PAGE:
In a surprising turn of events that captured headlines in the final week of May, the Tehran Museum of Contemporary Art (TMoCA) in Iran found itself at the center of extensive discussions across various social media platforms. The catalyst for this sudden influx of attention was the conversion of a lawn area, adjoining the gallery exteriors, into a vegetable garden. This unconventional amalgamation of art and agriculture, within a space typically reserved for manicured lawns or outdoor sculptures, sparked an outcry that eventually led the museum to remove the garden. Some critics viewed this development as a continuation of what they perceived as subpar museum management that has persisted over the past four decades, recently manifested in insect-infested artworks and damage to existing permanent art installations.
TMoCA, a prestigious institution founded by Farah Pahlavi, the former Queen of Iran, holds a distinguished reputation for housing the most valuable collection of Western Modern art outside the United States and Europe. The collection features masterpieces from eminent artists such as Pablo Picasso, Francis Bacon, Jackson Pollock, Paul Gaugin, Henri de Toulouse-Lautrec, and Andy Warhol, along with works by prominent Iranian artists. The museum’s inauguration in 1977 occurred just 15 months before the 1979 Islamic Revolution, which resulted in the royal family’s exile and the establishment of the Islamic Republic of Iran.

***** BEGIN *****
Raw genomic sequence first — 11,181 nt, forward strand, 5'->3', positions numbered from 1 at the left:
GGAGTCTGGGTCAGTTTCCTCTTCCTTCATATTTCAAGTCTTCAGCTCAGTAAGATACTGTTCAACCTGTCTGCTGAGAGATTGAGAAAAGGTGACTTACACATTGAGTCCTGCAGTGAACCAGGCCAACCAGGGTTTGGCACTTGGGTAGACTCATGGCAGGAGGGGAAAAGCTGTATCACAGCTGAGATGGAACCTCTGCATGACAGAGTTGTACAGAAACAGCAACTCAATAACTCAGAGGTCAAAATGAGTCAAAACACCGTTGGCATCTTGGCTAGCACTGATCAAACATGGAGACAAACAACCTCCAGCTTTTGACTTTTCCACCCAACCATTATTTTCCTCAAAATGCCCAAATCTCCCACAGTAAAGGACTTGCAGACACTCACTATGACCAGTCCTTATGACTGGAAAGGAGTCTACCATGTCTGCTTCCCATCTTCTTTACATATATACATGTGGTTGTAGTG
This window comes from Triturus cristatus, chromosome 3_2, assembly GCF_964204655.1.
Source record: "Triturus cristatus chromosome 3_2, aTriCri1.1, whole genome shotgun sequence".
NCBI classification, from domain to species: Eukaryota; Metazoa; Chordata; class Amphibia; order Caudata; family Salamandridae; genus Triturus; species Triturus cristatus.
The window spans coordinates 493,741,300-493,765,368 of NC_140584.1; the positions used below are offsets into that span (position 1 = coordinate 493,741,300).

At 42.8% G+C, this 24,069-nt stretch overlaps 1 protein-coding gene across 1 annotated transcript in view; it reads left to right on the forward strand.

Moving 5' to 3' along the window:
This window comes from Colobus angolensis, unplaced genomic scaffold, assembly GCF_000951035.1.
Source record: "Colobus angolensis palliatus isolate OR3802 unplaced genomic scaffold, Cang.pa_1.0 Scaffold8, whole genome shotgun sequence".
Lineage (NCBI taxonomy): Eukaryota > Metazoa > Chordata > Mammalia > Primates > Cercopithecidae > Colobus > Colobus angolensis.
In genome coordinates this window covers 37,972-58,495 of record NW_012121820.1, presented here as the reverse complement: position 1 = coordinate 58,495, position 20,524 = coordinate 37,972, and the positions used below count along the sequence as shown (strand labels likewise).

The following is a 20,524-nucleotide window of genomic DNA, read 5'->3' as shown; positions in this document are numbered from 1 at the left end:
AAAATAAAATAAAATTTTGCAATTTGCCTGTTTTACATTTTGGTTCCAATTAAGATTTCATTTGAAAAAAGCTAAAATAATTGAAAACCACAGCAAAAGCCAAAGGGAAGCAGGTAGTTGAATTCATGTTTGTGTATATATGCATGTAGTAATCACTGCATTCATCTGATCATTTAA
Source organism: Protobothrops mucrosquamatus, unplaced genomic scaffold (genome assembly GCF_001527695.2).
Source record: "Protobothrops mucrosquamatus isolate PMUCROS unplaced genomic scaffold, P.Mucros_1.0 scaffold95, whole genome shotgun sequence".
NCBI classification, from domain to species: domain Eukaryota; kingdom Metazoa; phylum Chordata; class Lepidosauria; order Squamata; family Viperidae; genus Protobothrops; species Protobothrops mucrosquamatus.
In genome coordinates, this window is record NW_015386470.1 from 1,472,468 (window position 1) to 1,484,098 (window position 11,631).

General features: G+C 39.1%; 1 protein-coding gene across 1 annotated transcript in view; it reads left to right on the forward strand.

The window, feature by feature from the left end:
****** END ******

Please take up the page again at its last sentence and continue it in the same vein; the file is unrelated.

Located on Kargar Avenue (originally Amir Abad), TMoCA shares its city block with the upscale Laleh Hotel (formerly the InterContinental), the Carpet Museum, and the spacious Farah Park (now known as Park-e Laleh or Tulip Park). The building’s nine exhibition spaces, distinguished by quarter-barrel skylights reminiscent of Iran’s traditional adobe structures, are extended toward the green perimeters of the structure. These outdoor spaces are adorned with works by renowned sculptures by artists including Alberto Giacometti, René Magritte, Henry Moore, and Arnaldo Pomodoro.